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Well the UK high street might be taking a pounding from the pandemic, but that’s not the case with Sosandar (LON:SOSS). A challenger to Boohoo’s crown, Sosandar is an online fashion retailer which has been doing very well during lockdown.

We picked up movement in the share price on 17 February as the stock began picking up massive buy side volume. At  the time it was trading at around the 13.50 mark, but has since built on that to hit 16.00 at the time of writing. Volumes are not at the levels we saw earlier in the week, but it certainly still looks bullish.

Sosandar has a lot of ground to get back to historic highs, which also makes us feel more positive. The shares have a 52 week high of 20.95.

What is driving the Sosandar share price?

The company has a number of factors pushing it in the right direction. Firstly, the ongoing vaccine campaign in the UK holds out the prospect of the retail sector generally getting back on its feet later in the year. Good news all round.

Sosandar is also a digital retailer, and before we all got into this mess, it was digital retailing which was eating the high street’s lunch, not COVID. That theme is going to re-assert itself again in 2H we believe, and Sosander is in a good position to benefit from that.


The company’s leadership is demonstrating its dynamism, recognising the need to change course quickly in the face of changing demand. The nationwide lockdown had an impact on what women wanted to wear, as they largely prioritised clothing that was comfortable, but also made them feel good. Evidencing this, Sosandar reported an increase in sales of loungewear (up 3,500%), denim (up 128%) and tops (up 72%).

“We are an agile business and our online model and entrepreneurial mindset meant we were able to rapidly change stock in response to demand,” the company told analysts in September. “Our previous investment in our design capability and widening of the product range was vital in us being able to cater to our customers’ needs.”

It’s not just about the post-COVID recovery story

Sosandar came off the highs it achieved last year as investors worried about the second wave of the pandemic. In its results for the half to September, the company revealed 52% revenue growth to £4.28m along with a 62% reduction in EBITDA loss to £1.02m. Sosandar told the market it was cutting back marketing spend and prioritising cash preservation.

It has also relaunched its brands on the John Lewis and Next websites. Going into the autumn – and the second wave – Sosandar was already delivering increased sales, better cost efficiency, and had improved its engagement with customers. Its database was expanding, it was reducing marketing spend and it was expanding its product range.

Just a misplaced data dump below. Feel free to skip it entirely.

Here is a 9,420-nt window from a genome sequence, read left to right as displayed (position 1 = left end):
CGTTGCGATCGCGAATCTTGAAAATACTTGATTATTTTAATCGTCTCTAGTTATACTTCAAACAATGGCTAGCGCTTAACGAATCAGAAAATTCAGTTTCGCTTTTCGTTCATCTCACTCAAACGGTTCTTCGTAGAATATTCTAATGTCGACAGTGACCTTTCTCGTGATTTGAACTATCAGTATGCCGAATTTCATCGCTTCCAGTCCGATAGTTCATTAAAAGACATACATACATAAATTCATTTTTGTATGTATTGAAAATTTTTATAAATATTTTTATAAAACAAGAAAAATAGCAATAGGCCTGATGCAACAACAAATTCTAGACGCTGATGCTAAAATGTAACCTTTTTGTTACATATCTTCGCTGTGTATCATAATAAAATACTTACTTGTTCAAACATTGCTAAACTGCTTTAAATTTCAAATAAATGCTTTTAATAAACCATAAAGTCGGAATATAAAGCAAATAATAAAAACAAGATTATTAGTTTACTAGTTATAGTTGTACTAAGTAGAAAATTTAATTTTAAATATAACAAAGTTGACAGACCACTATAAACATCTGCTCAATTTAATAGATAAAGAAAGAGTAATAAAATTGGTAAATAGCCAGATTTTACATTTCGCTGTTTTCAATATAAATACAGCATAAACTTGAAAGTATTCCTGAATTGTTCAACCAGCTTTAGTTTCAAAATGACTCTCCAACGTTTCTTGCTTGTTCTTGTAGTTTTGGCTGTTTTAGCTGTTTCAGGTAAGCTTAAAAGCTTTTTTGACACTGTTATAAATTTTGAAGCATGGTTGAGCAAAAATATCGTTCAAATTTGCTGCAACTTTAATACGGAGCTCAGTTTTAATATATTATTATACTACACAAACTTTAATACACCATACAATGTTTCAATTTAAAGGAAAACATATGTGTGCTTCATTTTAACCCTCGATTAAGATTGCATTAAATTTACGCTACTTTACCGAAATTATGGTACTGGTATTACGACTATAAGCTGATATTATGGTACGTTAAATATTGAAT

The company seems to be conservatively managed and it not getting ahead of itself. We like the strategic distribution tie-ups with the likes of John Lewis. Shore Capital analyst Greg Lewis also likes the confident tone of the management team, and its ambitions to deliver long term, sustainable success. Let’s not forget that there has been something of a winnowing on the UK high street, with both Debenhams and Arcadia going through administrative restructurings.

This is a pure play womenswear business that is emerging from the pandemic in solid shape. The stock is off 52 week highs and has some solid growth momentum driving it into a less competitive market than existed for it in Q1 2020. There has been some very heavy buying activity in recent days. We don’t see any strong reasons why this stock can’t get to 30 or even 40 in the next 12 months.

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Please note this article does not constitute investment advice. Investors are encouraged to do their own research beforehand or consult a professional advisor.

Stuart Fieldhouse

Stuart Fieldhouse

Stuart Fieldhouse has spent 25 years in journalism and marketing, including as a wealth management editor for the Financial Times group, covering capital markets and international private banking, and as an investment banking correspondent for Euromoney in Hong Kong. He was the founder editor of The Hedge Fund Journal.

Stuart has worked at CMC Markets, supporting the re-launch of its global financial spread betting and CFD trading platforms. He is also the author of two books on trading, published by Financial Times Pearson. Based in The Armchair Trader’s London office, Stuart continues to advise fund managers, private banks, family offices and other financial institutions.

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